when your heart is lifted up, and you forget the Lord your God, who brought you out of the land of Egypt, from the house of bondage.
then you say in your heart, "My power and the might of my hand have gained me this wealth."
And you shall remember the Lord your God, for it is he that gives you power to get wealth, that he may establish his covenant which he swore to your fathers, as it is this day.
We have come to think of ourselves as the masters of the universe, and that everything was created for us. Lynn White wrote in his "Historical Roots" paper:
we shall continue to have a worsening ecologic crisis until we reject the Christian axiom that nature has no reason for existence save to serve man.
Whilst White is wrong to call that a Christian axiom, it is certainly a common one.

The Bible's best answer to the arrogance of man is found in Job chapters 38-41. Interestingly this was recognized by environmental philosopher David Ehrenfeld in his book The Arrogance of Humanism, in which he is highly critical of Western civilization and the philosophies that underscore it. Inside the front cover of the book he quotes Job 39:26-27:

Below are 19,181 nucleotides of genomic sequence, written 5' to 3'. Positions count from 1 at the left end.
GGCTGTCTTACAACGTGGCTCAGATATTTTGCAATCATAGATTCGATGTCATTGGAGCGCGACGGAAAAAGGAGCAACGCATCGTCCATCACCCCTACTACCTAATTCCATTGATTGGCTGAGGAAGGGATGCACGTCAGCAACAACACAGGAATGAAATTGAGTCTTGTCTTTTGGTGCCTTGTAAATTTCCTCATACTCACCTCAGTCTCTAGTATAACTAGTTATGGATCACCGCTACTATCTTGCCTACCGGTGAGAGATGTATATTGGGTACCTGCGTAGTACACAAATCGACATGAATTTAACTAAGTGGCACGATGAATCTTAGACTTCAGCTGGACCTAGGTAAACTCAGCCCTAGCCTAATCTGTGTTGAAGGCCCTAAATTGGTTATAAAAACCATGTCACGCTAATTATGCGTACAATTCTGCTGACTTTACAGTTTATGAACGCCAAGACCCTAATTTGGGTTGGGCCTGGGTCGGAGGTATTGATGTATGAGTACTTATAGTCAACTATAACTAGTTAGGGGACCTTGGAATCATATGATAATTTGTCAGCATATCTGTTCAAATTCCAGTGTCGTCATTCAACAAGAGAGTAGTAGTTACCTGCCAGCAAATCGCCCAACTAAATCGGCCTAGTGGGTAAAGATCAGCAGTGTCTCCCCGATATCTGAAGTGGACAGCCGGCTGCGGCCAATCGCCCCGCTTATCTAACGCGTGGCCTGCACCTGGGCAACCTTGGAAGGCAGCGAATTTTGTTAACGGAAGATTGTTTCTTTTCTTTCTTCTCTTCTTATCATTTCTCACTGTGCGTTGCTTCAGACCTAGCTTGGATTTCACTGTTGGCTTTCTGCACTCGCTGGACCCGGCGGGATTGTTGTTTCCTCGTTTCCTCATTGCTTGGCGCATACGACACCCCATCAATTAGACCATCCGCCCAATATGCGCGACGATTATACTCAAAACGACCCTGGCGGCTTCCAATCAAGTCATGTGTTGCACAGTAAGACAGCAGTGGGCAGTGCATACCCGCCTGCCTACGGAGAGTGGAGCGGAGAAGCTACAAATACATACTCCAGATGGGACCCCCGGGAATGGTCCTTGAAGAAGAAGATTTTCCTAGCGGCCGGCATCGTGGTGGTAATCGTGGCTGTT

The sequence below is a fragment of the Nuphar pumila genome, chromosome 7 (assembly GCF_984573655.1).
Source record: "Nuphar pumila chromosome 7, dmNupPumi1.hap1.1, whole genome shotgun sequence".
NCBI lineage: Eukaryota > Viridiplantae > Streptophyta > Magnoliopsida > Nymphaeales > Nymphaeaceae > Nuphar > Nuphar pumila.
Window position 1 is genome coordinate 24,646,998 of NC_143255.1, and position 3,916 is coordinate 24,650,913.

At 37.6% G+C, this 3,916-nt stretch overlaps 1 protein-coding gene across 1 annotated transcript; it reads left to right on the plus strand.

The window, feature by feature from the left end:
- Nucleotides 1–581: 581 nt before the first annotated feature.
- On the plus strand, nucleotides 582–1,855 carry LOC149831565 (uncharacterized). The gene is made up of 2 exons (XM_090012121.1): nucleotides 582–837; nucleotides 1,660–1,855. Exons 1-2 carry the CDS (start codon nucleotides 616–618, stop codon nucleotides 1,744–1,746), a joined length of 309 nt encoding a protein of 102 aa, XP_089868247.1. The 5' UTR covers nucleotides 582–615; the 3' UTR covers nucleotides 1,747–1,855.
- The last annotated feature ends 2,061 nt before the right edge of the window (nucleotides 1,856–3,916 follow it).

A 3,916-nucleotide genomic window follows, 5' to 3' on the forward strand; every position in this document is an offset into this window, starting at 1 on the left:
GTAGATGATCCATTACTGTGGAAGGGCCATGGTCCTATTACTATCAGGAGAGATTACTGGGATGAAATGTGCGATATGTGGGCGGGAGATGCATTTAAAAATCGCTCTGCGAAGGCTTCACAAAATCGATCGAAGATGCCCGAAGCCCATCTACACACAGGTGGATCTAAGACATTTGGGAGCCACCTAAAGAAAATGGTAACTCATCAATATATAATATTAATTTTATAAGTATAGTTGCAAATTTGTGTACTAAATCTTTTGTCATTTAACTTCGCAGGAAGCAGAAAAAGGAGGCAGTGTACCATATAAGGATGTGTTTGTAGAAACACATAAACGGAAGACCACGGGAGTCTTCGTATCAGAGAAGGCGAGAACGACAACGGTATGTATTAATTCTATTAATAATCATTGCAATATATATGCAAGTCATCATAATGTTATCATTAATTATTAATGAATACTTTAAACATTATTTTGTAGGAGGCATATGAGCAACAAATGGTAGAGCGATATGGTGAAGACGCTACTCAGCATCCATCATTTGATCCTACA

Does the hawk fly by your wisdom,
And spread its wings toward the south?
Does the eagle mount up at your command,
And make its nest on high?
The meaning is clear: we do not control the world, let alone own it.

Thus the gospel is the proper solution to the environmental crisis. We must recognize that the world was created by and is governed by God, and so are we. Furthermore we are in rebellion against God and have come to think of ourselves as masters of the world's destiny. We must repent and place ourselves under the Lordship of Christ and only then can we come to exercise a responsible dominion over the land.